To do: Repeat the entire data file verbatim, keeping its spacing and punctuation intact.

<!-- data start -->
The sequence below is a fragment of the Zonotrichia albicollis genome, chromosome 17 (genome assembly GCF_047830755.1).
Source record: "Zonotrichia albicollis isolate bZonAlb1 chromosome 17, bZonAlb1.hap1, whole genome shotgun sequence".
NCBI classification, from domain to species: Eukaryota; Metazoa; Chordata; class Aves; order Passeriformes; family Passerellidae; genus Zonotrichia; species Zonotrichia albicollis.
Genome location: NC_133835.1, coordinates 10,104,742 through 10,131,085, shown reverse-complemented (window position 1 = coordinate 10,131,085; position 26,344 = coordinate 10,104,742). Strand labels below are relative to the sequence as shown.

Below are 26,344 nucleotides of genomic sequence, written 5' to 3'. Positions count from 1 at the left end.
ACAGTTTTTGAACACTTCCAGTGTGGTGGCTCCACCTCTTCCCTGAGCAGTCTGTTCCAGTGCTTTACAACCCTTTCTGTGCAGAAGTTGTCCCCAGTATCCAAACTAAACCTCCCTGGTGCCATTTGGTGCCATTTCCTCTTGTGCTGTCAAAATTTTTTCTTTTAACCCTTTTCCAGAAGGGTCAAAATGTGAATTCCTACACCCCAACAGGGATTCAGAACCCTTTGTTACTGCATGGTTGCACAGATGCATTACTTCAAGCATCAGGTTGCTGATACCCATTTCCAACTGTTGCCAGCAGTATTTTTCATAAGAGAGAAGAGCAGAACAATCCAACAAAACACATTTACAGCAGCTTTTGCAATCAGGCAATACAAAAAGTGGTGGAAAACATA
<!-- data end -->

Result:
The sequence below is a fragment of the Zonotrichia albicollis genome, chromosome 17 (genome assembly GCF_047830755.1).
Source record: "Zonotrichia albicollis isolate bZonAlb1 chromosome 17, bZonAlb1.hap1, whole genome shotgun sequence".
NCBI classification, from domain to species: Eukaryota; Metazoa; Chordata; class Aves; order Passeriformes; family Passerellidae; genus Zonotrichia; species Zonotrichia albicollis.
Genome location: NC_133835.1, coordinates 10,104,742 through 10,131,085, shown reverse-complemented (window position 1 = coordinate 10,131,085; position 26,344 = coordinate 10,104,742). Strand labels below are relative to the sequence as shown.

Below are 26,344 nucleotides of genomic sequence, written 5' to 3'. Positions count from 1 at the left end.
ACAGTTTTTGAACACTTCCAGTGTGGTGGCTCCACCTCTTCCCTGAGCAGTCTGTTCCAGTGCTTTACAACCCTTTCTGTGCAGAAGTTGTCCCCAGTATCCAAACTAAACCTCCCTGGTGCCATTTGGTGCCATTTCCTCTTGTGCTGTCAAAATTTTTTCTTTTAACCCTTTTCCAGAAGGGTCAAAATGTGAATTCCTACACCCCAACAGGGATTCAGAACCCTTTGTTACTGCATGGTTGCACAGATGCATTACTTCAAGCATCAGGTTGCTGATACCCATTTCCAACTGTTGCCAGCAGTATTTTTCATAAGAGAGAAGAGCAGAACAATCCAACAAAACACATTTACAGCAGCTTTTGCAATCAGGCAATACAAAAAGTGGTGGAAAACATA